Mysterious Lee

This one’s a keeper. I’ve used it on a number of gigs since I wrote it back in October and each time it casts a special spell.

Indeed, that’s the magical thing about jazz: a perfectly good song may never catch fire and a simple song like this one might become more than the sum or its parts–a vehicle for the musicians to go to a place they haven’t been before.

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Hotel Husband

This happy-go-lucky tune positively sparkles under Steve Talaga’s fingers.

Listening to this after a while away reminds of of something one of my composition teachers used to tell me, “When you’re young you have lots of ideas; when you’re old you know what to do with them.” Indeed, this song is almost entirely spun from the opening two-bar melodic motif. How’s that for economy of expression?!

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A Beautiful Delusion

I’ve written about this song previously, so I’ll let this newer, cleaner recording speak for itself.

For the record, I’m not entirely sold on my own voice. However, it is what I had available at the time.

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8 Lives

It is unfortunate that we couldn’t record “8 Lives” with a full band. It is a jazz fusion tune that would really have benefited from drums. Indeed, we were prepared to play it with full band at an Outside Pocket concert in October, but we ran out of time.

The song doesn’t break new ground, but it unfolds in a way that offers new twists at a satisfying pace. For example, in the B section the chords move up to Eb and then down to C. This is not new musical territory, but it provides just the right amount of lift to sustain interest.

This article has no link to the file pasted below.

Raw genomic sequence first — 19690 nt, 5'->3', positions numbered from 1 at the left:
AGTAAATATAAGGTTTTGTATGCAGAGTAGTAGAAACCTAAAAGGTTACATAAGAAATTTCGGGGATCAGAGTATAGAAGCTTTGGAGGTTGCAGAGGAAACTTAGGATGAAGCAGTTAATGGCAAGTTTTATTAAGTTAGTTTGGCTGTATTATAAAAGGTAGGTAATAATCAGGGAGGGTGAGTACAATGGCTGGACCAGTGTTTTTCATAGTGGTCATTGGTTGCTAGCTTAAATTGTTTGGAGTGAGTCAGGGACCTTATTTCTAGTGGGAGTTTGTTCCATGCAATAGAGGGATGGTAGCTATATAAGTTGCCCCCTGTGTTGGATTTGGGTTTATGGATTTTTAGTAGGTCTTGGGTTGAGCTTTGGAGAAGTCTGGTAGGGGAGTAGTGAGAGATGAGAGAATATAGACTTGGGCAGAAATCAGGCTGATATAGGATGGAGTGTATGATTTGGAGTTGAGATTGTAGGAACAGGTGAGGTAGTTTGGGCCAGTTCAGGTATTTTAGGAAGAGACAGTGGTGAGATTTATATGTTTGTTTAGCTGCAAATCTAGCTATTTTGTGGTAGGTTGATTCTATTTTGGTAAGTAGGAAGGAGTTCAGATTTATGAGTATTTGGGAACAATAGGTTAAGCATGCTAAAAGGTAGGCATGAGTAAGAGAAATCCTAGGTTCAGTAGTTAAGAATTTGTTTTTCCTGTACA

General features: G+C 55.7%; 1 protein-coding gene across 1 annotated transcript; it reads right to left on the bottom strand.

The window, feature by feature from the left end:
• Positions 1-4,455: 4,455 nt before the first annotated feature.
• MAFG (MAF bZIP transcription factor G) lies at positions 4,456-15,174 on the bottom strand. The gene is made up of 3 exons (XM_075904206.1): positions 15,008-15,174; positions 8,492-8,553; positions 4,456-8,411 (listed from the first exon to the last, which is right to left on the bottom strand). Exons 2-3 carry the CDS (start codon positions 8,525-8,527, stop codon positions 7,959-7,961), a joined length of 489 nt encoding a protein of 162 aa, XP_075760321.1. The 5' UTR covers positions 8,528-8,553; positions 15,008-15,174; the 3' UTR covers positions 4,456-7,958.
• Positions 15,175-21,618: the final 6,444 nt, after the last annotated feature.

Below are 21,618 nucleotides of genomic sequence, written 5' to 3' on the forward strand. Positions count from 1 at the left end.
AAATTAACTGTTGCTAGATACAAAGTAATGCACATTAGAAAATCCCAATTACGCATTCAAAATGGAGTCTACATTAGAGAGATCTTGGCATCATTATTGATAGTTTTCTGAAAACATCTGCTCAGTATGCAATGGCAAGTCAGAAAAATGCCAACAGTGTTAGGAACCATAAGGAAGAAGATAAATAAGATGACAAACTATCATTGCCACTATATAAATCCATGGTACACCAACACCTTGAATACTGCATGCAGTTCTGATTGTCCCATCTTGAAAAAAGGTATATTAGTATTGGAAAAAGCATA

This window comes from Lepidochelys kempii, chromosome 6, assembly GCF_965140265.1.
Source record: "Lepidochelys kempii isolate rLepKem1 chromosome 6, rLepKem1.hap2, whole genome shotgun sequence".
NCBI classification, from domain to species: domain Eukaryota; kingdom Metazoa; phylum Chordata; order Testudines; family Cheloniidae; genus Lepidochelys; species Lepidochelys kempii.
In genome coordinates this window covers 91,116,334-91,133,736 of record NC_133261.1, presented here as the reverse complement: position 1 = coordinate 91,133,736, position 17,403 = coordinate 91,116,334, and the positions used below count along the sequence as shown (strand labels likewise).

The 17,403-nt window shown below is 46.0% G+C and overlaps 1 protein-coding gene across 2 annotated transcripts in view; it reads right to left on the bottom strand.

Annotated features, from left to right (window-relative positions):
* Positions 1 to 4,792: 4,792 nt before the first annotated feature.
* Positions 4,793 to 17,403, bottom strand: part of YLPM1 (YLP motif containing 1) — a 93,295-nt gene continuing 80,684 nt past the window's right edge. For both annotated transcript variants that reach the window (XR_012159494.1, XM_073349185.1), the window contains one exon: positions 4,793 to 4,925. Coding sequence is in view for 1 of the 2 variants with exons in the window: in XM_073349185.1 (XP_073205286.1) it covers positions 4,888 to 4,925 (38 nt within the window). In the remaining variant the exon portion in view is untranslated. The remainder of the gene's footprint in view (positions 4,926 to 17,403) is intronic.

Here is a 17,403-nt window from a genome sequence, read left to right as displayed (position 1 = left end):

Why the name “8 Lives”? The angular melody is built on a series of fourths. 4+4=8. This not only gives the tune a bright, open, airy feel, but it suggested a pretty good song title.

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“Slowly” (the song) has slowly (the adverb) been making its way into Outside Pocket gigs. I thought it was time I made a clean recording of it–though this is by no means anything fancy.

This is a love song, but a cautious one. We all know the hesitancy to jump back into a relationship after being hurt by a previous one.

Some things I like about this song musically: The bold leaps down a 6th are striking and give the song a unique musical fingerprint. Those leaps are answered by quick runs that, I can say firsthand, are quite difficult to sing. Finally, the shift back and forth between the Ebmaj7 (sweet) and Abm/maj7 (spicy) sets up a nice tension that keeps things from getting too syrupy.

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Mode Blue

“Mode Blue” was one of a few songs in which I played with the minor blues form. A minor jazz blues tune invariably moves from the minor i chord to the minor iv chord, i.e. Am to Dm. (Read more here.) I started to wonder, “Would it still feel like a minor blues if it moved from Am to Gm?” I know, I’m a pretty interesting guy with a riveting thought life.

The answer, of course, is, I’ll let you decide.

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Before 2023 ends, I wanted to return to the recordings I made with Steve Talaga. As you may remember, these were a dozen or so jazz tunes that he and I recorded one afternoon in September. Nothing fancy, just playing through the tunes and recording them in one or two takes.